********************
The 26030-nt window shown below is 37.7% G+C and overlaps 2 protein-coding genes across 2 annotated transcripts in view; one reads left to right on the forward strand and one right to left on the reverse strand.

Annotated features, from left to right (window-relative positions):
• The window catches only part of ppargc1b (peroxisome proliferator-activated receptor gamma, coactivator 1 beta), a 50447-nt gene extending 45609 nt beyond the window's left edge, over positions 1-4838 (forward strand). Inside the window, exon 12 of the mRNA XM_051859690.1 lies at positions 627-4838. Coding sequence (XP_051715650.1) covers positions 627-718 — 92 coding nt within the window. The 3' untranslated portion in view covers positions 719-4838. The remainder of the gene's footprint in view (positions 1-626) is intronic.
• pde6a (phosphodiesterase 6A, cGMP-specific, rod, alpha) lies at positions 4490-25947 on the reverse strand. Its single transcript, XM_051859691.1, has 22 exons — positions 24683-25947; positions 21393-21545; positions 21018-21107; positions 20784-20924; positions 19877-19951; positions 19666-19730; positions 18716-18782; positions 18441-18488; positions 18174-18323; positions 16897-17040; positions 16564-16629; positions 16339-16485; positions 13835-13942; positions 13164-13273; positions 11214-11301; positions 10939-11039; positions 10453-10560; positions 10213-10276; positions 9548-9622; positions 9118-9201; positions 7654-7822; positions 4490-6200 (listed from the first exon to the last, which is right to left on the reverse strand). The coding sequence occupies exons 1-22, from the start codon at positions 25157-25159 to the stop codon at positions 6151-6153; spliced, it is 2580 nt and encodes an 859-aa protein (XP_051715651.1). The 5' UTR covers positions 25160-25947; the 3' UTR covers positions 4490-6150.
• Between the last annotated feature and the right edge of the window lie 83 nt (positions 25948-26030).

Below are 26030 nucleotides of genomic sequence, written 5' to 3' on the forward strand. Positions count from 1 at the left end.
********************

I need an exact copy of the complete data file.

The 26030-nt window shown below is 37.7% G+C and overlaps 2 protein-coding genes across 2 annotated transcripts in view; one reads left to right on the forward strand and one right to left on the reverse strand.

Annotated features, from left to right (window-relative positions):
• The window catches only part of ppargc1b (peroxisome proliferator-activated receptor gamma, coactivator 1 beta), a 50447-nt gene extending 45609 nt beyond the window's left edge, over positions 1-4838 (forward strand). Inside the window, exon 12 of the mRNA XM_051859690.1 lies at positions 627-4838. Coding sequence (XP_051715650.1) covers positions 627-718 — 92 coding nt within the window. The 3' untranslated portion in view covers positions 719-4838. The remainder of the gene's footprint in view (positions 1-626) is intronic.
• pde6a (phosphodiesterase 6A, cGMP-specific, rod, alpha) lies at positions 4490-25947 on the reverse strand. Its single transcript, XM_051859691.1, has 22 exons — positions 24683-25947; positions 21393-21545; positions 21018-21107; positions 20784-20924; positions 19877-19951; positions 19666-19730; positions 18716-18782; positions 18441-18488; positions 18174-18323; positions 16897-17040; positions 16564-16629; positions 16339-16485; positions 13835-13942; positions 13164-13273; positions 11214-11301; positions 10939-11039; positions 10453-10560; positions 10213-10276; positions 9548-9622; positions 9118-9201; positions 7654-7822; positions 4490-6200 (listed from the first exon to the last, which is right to left on the reverse strand). The coding sequence occupies exons 1-22, from the start codon at positions 25157-25159 to the stop codon at positions 6151-6153; spliced, it is 2580 nt and encodes an 859-aa protein (XP_051715651.1). The 5' UTR covers positions 25160-25947; the 3' UTR covers positions 4490-6150.
• Between the last annotated feature and the right edge of the window lie 83 nt (positions 25948-26030).

Below are 26030 nucleotides of genomic sequence, written 5' to 3' on the forward strand. Positions count from 1 at the left end.